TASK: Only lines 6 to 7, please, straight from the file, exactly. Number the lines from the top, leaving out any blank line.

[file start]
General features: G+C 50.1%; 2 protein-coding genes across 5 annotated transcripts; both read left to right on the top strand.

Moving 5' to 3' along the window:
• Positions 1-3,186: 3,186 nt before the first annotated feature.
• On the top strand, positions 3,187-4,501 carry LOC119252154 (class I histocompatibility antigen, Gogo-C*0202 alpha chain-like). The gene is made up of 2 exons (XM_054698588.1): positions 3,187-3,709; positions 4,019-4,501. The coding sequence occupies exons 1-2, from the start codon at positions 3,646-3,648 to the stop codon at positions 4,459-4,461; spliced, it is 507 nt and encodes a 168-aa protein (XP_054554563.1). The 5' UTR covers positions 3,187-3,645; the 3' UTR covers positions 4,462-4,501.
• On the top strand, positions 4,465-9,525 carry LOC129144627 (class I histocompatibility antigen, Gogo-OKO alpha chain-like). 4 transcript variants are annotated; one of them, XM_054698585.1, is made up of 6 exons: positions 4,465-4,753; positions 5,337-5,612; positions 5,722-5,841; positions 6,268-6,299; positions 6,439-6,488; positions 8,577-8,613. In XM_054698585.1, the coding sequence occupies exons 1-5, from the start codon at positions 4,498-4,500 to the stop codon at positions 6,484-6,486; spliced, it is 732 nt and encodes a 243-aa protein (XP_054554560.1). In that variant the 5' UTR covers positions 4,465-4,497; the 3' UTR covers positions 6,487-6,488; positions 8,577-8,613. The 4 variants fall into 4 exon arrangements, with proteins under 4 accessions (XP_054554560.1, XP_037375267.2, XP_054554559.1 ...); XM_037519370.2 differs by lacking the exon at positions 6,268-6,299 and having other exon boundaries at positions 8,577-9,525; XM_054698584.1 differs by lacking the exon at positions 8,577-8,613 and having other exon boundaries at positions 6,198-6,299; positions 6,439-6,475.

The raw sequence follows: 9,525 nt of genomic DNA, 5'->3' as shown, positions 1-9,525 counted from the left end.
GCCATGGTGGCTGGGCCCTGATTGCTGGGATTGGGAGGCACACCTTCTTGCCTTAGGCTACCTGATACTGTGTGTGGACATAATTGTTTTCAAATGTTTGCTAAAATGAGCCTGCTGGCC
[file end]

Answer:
The raw sequence follows: 9,525 nt of genomic DNA, 5'->3' as shown, positions 1-9,525 counted from the left end.
GCCATGGTGGCTGGGCCCTGATTGCTGGGATTGGGAGGCACACCTTCTTGCCTTAGGCTACCTGATACTGTGTGTGGACATAATTGTTTTCAAATGTTTGCTAAAATGAGCCTGCTGGCC